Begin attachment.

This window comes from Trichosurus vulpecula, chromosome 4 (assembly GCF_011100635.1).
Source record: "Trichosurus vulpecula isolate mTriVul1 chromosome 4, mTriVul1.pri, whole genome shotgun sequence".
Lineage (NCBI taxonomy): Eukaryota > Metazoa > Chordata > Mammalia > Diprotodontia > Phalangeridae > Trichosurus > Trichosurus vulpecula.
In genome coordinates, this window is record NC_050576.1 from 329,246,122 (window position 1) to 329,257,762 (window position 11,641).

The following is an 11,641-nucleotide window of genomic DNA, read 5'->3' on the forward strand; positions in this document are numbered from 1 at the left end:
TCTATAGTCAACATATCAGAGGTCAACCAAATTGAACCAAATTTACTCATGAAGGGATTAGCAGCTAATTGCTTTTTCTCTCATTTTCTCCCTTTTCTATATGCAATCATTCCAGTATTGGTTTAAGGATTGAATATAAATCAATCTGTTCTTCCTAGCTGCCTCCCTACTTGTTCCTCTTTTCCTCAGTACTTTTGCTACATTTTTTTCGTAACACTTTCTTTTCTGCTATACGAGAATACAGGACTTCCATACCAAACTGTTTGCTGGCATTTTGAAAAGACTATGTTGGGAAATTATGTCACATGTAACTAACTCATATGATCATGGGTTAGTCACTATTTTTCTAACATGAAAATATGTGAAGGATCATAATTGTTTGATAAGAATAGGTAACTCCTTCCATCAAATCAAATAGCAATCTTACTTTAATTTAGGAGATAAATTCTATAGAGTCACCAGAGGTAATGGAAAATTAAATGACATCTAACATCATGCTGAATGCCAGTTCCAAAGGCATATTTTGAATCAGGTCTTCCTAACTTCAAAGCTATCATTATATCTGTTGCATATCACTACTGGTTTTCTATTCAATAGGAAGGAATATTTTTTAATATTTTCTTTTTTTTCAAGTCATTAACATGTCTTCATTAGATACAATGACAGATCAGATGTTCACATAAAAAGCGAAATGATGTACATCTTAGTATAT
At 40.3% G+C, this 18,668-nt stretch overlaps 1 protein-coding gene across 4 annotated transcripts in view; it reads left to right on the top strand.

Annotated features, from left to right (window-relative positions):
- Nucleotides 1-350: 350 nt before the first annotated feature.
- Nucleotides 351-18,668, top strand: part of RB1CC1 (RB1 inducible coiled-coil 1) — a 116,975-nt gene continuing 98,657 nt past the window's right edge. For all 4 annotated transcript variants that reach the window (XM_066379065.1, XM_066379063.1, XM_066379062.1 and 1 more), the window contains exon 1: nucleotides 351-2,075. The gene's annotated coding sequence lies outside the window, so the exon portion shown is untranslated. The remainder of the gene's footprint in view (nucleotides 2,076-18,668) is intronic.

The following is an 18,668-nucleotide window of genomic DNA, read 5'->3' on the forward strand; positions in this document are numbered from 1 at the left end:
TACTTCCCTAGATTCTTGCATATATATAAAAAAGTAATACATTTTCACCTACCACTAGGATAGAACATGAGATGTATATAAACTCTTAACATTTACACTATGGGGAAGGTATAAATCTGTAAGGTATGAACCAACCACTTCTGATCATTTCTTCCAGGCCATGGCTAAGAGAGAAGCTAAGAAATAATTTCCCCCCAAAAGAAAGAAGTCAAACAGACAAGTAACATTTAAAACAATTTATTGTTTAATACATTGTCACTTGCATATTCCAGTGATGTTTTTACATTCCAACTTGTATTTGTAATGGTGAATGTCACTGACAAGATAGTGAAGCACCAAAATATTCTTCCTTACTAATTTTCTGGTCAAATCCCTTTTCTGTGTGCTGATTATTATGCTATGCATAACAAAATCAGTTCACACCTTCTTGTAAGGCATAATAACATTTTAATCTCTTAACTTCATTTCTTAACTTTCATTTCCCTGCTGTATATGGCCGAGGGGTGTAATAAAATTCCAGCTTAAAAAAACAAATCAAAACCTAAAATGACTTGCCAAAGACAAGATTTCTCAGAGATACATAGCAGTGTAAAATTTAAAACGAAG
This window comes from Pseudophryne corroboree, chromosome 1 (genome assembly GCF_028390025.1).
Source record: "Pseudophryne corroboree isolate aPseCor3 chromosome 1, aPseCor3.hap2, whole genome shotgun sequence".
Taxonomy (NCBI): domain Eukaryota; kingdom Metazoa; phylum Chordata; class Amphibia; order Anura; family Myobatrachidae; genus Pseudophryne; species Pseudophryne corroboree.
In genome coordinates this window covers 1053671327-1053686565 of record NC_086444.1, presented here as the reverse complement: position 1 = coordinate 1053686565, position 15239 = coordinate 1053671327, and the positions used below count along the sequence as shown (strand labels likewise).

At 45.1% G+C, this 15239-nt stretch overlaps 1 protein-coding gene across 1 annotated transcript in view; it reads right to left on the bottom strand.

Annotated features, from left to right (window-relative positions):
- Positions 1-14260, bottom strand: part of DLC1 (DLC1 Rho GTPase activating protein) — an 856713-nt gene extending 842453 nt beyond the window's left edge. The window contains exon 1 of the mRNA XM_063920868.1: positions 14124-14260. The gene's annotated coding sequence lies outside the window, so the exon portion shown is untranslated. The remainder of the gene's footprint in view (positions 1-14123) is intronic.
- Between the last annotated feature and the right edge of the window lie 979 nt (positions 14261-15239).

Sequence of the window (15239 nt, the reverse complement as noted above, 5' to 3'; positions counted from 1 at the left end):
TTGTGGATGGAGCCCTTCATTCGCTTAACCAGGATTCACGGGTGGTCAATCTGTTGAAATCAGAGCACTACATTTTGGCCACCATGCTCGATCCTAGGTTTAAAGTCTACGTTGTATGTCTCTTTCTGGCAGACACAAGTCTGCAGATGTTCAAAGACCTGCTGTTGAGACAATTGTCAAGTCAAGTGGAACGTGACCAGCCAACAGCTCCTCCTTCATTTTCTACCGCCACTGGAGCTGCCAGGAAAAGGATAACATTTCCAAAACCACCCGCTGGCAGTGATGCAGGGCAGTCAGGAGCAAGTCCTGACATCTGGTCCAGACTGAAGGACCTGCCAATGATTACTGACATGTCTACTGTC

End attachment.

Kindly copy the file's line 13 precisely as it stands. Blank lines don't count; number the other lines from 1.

This window comes from Pseudophryne corroboree, chromosome 1 (genome assembly GCF_028390025.1).